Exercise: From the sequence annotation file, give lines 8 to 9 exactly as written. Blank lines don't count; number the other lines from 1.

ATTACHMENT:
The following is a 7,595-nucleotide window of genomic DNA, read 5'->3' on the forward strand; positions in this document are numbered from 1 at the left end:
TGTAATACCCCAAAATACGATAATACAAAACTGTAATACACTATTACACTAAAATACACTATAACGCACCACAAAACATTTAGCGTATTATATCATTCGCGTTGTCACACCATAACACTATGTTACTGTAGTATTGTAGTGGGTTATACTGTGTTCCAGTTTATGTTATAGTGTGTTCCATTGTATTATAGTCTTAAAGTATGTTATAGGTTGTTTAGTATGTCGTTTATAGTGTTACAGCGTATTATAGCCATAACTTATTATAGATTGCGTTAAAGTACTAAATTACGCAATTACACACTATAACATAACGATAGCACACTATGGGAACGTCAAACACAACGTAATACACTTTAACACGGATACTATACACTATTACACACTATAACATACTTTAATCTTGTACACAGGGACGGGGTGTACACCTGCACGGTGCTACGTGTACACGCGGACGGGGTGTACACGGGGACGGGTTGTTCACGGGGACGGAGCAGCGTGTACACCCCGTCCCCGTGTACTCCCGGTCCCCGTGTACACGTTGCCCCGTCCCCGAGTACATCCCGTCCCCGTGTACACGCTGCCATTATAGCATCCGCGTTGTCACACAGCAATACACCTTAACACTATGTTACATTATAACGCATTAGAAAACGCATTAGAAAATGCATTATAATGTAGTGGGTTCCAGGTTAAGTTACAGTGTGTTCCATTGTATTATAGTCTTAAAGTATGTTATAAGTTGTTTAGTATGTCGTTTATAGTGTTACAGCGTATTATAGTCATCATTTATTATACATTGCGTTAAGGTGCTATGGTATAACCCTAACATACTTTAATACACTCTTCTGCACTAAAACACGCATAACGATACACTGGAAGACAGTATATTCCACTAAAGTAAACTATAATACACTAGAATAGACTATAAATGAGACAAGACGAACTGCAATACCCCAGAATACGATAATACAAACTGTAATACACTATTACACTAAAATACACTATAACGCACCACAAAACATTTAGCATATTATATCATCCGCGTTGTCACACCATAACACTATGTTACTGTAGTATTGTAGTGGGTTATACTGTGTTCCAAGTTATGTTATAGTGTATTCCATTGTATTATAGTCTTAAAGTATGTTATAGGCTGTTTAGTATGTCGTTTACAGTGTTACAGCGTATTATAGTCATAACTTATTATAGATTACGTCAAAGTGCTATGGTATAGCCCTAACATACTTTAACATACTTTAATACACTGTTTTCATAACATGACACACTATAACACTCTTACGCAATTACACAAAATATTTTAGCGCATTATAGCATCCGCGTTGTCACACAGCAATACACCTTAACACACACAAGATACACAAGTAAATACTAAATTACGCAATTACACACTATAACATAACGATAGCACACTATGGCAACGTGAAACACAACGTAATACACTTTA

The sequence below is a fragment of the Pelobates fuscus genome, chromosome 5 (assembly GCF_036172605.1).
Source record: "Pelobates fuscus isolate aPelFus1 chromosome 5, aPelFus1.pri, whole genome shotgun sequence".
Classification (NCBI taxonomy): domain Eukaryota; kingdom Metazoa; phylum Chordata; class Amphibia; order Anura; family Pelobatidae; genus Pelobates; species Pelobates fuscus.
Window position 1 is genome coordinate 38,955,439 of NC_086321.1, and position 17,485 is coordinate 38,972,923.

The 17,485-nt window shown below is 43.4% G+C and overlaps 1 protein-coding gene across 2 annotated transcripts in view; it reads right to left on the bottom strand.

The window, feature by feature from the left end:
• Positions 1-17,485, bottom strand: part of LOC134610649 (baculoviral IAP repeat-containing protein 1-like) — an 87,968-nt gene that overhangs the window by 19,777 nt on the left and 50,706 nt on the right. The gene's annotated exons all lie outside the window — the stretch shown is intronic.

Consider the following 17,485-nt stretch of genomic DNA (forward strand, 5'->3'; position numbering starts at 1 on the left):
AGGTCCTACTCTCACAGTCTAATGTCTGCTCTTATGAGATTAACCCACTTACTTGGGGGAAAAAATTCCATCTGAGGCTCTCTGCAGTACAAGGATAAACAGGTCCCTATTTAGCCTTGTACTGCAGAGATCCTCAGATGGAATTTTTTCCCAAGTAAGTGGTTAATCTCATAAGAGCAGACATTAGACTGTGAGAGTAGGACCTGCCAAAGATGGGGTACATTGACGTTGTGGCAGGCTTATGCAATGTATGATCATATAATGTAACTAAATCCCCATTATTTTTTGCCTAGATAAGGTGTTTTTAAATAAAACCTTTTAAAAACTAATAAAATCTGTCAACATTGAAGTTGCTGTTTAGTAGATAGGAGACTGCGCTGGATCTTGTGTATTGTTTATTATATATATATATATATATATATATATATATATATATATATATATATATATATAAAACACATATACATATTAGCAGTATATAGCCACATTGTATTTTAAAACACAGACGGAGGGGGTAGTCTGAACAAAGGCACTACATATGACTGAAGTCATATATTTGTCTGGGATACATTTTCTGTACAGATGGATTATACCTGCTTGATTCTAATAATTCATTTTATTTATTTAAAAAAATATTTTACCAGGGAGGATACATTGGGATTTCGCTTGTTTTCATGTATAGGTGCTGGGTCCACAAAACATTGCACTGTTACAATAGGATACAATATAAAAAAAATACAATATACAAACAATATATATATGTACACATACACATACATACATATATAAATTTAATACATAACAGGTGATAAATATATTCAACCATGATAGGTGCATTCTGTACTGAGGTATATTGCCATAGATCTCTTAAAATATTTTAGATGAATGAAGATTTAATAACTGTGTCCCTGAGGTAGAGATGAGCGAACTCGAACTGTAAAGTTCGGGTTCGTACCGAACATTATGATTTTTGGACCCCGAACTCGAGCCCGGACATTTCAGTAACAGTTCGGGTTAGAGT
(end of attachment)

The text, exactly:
The window, feature by feature from the left end:
• Positions 1-17,485, bottom strand: part of LOC134610649 (baculoviral IAP repeat-containing protein 1-like) — an 87,968-nt gene that overhangs the window by 19,777 nt on the left and 50,706 nt on the right. The gene's annotated exons all lie outside the window — the stretch shown is intronic.